This article was published on WCPO by Abby Dawn on March 2, 2021.
CINCINNATI — The parent of a Walnut Hills High School student who has disabilities filed a lawsuit alleging that Cincinnati Public Schools failed to provide legally required education during the pandemic.
The lawsuit, filed Monday in U.S. District Court in Cincinnati, names Cincinnati Public Schools, Superintendent Laura Mitchell, Walnut Hills High School, Principal John Chambers and CPS Board of Education members Melanie Bates, Eve Bolton, Pamela Bowers, Ben Lindy and Mike Moroski as defendants.
According to the lawsuit, the plaintiffs, named B.Z. on behalf of the student R.Z., alleged the defendants failed to provide an appropriate public education for R.Z. by ignoring the effects of remote learning on R.Z.’s Individualized Education Plan, refused to open R.Z.’s high school and made no efforts for compensatory services.
R.Z., who survived childhood cancer, has cancer-associated cognitive impairment, the lawsuit says. R.Z. has difficulty paying attention and concentrating, reduced processing speed and compromised short-term memory. R.Z. also has ADHD, which is treated with medication.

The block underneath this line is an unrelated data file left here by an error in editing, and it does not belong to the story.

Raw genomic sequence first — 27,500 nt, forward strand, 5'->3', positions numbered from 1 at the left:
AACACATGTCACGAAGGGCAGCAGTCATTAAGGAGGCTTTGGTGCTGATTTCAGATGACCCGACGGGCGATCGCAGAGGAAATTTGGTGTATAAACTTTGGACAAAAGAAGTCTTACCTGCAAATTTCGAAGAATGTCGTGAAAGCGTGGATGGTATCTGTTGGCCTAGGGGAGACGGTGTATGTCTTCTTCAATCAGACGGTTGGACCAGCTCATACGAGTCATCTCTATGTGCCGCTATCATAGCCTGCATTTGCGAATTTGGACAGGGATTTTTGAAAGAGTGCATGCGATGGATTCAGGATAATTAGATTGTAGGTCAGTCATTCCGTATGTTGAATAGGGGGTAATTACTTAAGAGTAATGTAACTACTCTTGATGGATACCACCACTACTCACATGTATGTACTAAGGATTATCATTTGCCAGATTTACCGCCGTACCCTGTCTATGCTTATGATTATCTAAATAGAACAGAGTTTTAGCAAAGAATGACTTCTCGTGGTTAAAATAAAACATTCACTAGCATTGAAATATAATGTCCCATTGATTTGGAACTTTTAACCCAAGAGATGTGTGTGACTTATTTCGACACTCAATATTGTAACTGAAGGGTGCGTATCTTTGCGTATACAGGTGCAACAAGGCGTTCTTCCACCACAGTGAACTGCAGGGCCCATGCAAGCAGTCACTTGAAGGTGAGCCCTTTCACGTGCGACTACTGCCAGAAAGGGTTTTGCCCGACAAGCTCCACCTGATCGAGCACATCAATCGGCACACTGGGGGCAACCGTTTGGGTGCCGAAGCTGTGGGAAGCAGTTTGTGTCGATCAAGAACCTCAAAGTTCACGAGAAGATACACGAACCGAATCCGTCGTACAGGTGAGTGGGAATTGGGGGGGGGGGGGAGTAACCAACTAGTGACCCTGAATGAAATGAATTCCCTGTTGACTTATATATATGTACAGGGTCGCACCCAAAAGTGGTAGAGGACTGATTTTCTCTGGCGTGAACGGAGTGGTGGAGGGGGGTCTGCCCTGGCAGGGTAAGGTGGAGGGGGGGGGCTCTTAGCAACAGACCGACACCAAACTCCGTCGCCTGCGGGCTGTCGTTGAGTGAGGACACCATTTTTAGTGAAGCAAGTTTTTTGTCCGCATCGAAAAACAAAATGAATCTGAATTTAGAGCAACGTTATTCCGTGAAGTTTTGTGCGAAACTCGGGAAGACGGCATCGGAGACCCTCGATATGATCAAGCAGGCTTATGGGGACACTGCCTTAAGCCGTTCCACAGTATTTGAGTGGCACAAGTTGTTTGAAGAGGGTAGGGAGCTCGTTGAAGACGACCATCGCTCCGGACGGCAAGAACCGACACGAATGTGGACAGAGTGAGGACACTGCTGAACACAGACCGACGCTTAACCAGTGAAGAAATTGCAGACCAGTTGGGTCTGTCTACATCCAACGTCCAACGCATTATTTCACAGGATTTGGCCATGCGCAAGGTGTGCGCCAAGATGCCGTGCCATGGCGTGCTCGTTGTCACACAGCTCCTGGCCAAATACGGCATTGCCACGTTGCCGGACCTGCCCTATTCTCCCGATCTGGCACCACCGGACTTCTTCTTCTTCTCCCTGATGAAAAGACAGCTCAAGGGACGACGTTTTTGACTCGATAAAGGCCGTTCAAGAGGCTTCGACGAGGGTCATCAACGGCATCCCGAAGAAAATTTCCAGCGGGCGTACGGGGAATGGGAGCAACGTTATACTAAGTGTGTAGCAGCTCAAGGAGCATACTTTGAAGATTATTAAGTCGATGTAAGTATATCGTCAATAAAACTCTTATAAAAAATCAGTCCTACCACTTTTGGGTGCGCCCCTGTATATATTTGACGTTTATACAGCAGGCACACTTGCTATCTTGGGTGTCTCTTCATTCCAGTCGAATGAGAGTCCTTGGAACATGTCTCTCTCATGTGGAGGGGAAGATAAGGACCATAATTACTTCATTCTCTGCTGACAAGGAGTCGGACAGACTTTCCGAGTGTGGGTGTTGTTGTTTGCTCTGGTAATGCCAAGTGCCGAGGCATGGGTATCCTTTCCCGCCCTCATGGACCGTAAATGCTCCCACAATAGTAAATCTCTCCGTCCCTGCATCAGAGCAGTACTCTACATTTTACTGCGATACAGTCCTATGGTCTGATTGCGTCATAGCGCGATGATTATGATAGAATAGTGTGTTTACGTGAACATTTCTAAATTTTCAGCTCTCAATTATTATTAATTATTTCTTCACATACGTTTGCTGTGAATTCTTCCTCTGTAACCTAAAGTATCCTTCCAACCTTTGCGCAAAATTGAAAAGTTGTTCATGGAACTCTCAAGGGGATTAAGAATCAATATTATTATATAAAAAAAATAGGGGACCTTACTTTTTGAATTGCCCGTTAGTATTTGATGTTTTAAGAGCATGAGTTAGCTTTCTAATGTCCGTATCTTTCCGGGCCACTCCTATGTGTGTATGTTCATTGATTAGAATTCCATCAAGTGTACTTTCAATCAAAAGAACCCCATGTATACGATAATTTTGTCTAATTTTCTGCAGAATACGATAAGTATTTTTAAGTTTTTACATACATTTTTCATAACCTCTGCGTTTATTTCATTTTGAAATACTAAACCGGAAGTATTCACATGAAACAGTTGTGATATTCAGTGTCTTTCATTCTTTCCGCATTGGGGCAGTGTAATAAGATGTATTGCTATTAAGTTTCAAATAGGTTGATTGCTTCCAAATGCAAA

The lawsuit says R.Z.’s grades were stable and the student was involved in extracurricular activities until Walnut Hills High School switched to remote learning in March 2020 because of the pandemic.
The defendants did not address the special needs accommodation programs, and despite reopening other Cincinnati Public Schools recently, continued with remote learning for Walnut Hills High School, according to the lawsuit.
“Upon information and belief, they hide behind the notion that (sic) vast majority of the high-end students of Walnut Hills actually excel with 5-day digital only learning … R.Z., however, struggles every day with the workload; R.Z. battles ambivalence and a lack of connection that is having a material adverse effect on R.Z.,” the lawsuit says.
The CPS Board of Education on Feb. 8 voted to keep virtual learning in place at Walnut Hills High School. Board member Moroski’s motion to keep the high school virtual “until the district elects to accept three-feet social distance as the standard” was approved 5-2.
Due to spacing concerns at Walnut Hills High School, some parents and the Cincinnati Federation of Teachers have called for an extension on remote learning.
But days later, Gov. Mike DeWine said CPS reneged on a deal to resume in-person learning by March and that it “simply is not acceptable” that the school will remain remote.
Cincinnati Public Schools spokesperson Frances Russ released the following statement:
“We are aware of the lawsuit filed by a parent of a Walnut Hills High School student and it is under review.”